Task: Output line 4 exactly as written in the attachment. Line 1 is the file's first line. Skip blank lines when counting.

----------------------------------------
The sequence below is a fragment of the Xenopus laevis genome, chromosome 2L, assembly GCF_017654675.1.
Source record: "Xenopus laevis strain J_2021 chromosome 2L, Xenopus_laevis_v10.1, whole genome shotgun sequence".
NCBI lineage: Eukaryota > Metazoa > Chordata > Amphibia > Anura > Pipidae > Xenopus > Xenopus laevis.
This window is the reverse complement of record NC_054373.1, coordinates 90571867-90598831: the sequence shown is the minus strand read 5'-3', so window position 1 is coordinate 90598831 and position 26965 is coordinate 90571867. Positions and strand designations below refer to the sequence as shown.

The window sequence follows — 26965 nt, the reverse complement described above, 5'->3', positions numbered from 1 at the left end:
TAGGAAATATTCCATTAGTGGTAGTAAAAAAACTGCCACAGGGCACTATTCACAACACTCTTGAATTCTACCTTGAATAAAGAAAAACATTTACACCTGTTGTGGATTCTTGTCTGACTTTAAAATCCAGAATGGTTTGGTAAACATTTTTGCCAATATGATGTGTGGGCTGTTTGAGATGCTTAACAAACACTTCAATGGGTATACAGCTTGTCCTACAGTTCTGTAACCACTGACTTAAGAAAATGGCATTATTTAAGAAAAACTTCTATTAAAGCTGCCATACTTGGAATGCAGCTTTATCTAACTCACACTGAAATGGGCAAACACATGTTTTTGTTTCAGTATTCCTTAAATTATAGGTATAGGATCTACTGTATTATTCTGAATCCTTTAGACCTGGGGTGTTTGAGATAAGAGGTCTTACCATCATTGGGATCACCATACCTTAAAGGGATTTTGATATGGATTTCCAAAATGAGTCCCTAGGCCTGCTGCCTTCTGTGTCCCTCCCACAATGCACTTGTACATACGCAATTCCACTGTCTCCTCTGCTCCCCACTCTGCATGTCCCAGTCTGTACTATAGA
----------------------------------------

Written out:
This window is the reverse complement of record NC_054373.1, coordinates 90571867-90598831: the sequence shown is the minus strand read 5'-3', so window position 1 is coordinate 90598831 and position 26965 is coordinate 90571867. Positions and strand designations below refer to the sequence as shown.